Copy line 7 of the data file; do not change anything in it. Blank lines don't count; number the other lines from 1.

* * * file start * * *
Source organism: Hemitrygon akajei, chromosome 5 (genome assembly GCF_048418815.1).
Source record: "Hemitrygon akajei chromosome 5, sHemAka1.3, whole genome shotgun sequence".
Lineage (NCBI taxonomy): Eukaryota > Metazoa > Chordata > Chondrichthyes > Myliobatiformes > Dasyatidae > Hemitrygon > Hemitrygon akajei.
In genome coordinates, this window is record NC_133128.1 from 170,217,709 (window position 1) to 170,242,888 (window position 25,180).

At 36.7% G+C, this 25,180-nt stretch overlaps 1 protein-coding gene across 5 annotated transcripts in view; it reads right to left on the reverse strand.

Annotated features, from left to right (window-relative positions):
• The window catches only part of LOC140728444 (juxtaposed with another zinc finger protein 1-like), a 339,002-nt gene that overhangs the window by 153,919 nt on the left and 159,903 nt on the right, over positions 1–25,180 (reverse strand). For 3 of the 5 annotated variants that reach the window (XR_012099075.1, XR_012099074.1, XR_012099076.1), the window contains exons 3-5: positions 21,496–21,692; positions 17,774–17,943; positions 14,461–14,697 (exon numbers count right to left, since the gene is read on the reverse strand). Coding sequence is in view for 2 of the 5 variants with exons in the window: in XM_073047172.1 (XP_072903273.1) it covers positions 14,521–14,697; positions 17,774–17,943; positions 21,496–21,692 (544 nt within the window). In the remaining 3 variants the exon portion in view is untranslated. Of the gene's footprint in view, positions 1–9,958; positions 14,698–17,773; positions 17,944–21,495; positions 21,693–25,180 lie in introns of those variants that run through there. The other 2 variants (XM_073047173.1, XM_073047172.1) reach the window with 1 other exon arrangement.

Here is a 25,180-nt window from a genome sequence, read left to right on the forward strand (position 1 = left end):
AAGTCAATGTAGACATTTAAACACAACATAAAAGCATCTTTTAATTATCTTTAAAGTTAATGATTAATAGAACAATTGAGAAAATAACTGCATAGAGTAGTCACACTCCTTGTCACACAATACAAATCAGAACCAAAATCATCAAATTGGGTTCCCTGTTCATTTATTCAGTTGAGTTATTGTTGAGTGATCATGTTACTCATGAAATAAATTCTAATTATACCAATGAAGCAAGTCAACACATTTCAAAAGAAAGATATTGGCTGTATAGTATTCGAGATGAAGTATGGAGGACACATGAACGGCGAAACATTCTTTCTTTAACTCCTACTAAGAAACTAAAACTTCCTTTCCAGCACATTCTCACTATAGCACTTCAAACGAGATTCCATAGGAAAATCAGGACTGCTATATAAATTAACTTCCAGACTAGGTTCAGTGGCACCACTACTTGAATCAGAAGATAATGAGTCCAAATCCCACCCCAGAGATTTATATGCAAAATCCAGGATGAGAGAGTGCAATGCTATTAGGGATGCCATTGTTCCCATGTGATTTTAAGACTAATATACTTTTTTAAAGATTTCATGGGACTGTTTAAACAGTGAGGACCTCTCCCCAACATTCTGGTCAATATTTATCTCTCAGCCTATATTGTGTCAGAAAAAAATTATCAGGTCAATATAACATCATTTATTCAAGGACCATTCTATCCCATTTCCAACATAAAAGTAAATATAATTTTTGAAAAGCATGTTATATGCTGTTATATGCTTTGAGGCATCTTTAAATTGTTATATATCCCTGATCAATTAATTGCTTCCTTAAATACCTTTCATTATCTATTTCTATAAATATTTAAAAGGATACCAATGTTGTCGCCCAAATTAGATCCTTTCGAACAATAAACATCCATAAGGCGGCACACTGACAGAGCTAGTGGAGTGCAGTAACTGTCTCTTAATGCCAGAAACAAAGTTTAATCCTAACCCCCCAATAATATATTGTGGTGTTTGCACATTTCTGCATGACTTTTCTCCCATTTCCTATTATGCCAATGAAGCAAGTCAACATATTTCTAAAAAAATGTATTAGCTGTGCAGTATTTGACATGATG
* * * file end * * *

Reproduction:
• The window catches only part of LOC140728444 (juxtaposed with another zinc finger protein 1-like), a 339,002-nt gene that overhangs the window by 153,919 nt on the left and 159,903 nt on the right, over positions 1–25,180 (reverse strand). For 3 of the 5 annotated variants that reach the window (XR_012099075.1, XR_012099074.1, XR_012099076.1), the window contains exons 3-5: positions 21,496–21,692; positions 17,774–17,943; positions 14,461–14,697 (exon numbers count right to left, since the gene is read on the reverse strand). Coding sequence is in view for 2 of the 5 variants with exons in the window: in XM_073047172.1 (XP_072903273.1) it covers positions 14,521–14,697; positions 17,774–17,943; positions 21,496–21,692 (544 nt within the window). In the remaining 3 variants the exon portion in view is untranslated. Of the gene's footprint in view, positions 1–9,958; positions 14,698–17,773; positions 17,944–21,495; positions 21,693–25,180 lie in introns of those variants that run through there. The other 2 variants (XM_073047173.1, XM_073047172.1) reach the window with 1 other exon arrangement.